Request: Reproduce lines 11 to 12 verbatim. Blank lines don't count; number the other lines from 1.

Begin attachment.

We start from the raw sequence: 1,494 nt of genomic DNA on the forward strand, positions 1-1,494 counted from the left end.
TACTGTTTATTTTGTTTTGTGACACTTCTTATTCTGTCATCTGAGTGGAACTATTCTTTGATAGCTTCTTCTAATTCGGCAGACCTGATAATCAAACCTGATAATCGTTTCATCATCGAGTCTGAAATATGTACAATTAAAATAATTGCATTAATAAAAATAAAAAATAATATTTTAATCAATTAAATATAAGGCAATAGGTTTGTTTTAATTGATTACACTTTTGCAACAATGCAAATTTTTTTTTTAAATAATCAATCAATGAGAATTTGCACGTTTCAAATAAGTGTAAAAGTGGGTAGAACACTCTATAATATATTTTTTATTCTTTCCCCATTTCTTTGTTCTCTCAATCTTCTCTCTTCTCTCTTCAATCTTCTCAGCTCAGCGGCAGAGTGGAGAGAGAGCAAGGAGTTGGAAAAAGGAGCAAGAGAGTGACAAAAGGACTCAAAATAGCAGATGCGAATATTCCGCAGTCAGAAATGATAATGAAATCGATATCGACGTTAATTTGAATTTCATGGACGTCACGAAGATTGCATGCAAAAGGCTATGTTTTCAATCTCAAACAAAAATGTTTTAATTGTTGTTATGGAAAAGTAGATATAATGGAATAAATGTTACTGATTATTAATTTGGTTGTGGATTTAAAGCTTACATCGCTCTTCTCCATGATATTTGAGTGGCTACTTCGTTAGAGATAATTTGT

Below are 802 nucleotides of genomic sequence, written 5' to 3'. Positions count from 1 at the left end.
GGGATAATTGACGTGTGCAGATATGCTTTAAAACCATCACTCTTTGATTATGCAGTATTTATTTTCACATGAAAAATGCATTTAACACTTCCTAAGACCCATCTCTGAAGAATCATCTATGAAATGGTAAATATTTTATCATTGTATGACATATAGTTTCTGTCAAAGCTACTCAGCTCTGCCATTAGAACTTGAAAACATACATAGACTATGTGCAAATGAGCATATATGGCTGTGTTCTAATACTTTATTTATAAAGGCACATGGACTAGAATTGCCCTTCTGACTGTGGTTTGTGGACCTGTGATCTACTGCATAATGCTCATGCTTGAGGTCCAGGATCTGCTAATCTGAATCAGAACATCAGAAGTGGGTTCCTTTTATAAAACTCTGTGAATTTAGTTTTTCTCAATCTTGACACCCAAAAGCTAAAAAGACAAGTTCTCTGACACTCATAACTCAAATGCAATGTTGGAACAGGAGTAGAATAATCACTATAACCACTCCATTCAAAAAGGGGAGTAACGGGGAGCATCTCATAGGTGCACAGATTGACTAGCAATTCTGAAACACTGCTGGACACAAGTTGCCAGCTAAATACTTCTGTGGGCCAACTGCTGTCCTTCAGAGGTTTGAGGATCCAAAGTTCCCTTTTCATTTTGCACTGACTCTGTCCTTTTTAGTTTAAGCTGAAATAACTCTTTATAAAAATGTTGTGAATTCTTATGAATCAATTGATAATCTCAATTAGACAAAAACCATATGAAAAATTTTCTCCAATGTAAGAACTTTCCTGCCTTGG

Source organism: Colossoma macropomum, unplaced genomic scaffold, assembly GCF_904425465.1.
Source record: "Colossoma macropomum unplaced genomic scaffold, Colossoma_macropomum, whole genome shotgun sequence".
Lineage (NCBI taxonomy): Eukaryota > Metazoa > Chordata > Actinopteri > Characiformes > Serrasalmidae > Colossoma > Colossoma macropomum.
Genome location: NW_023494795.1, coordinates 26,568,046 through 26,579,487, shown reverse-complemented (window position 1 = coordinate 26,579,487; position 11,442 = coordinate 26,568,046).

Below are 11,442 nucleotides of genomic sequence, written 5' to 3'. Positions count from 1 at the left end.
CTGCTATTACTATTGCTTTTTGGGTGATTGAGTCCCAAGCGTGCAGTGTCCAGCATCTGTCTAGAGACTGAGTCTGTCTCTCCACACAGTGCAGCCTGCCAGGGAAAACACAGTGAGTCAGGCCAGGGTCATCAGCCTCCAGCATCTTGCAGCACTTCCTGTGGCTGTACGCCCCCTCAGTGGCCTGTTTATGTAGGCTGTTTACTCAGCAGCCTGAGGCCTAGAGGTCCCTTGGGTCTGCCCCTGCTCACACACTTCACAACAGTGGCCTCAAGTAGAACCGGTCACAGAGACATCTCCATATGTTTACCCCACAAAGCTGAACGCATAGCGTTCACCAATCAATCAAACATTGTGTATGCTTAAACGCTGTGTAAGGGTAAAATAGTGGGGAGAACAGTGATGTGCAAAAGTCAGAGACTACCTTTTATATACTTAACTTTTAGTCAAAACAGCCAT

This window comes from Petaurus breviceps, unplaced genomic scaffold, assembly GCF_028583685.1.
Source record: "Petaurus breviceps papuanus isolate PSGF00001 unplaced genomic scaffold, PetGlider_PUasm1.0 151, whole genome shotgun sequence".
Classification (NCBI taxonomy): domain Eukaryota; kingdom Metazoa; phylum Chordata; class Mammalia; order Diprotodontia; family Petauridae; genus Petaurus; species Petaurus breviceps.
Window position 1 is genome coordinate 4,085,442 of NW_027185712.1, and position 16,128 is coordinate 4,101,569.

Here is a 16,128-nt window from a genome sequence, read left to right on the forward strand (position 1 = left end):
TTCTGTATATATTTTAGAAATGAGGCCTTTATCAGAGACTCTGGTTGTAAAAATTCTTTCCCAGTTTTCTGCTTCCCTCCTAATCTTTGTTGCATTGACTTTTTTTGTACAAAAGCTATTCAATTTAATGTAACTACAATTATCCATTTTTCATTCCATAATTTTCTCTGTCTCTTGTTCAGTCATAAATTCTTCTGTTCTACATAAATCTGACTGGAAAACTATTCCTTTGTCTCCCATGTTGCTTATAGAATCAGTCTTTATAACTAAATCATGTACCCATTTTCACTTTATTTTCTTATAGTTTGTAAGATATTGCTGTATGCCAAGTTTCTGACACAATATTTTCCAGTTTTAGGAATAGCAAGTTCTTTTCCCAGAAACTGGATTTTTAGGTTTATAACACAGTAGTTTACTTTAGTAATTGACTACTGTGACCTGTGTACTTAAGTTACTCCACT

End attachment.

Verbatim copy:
This window comes from Petaurus breviceps, unplaced genomic scaffold, assembly GCF_028583685.1.
Source record: "Petaurus breviceps papuanus isolate PSGF00001 unplaced genomic scaffold, PetGlider_PUasm1.0 151, whole genome shotgun sequence".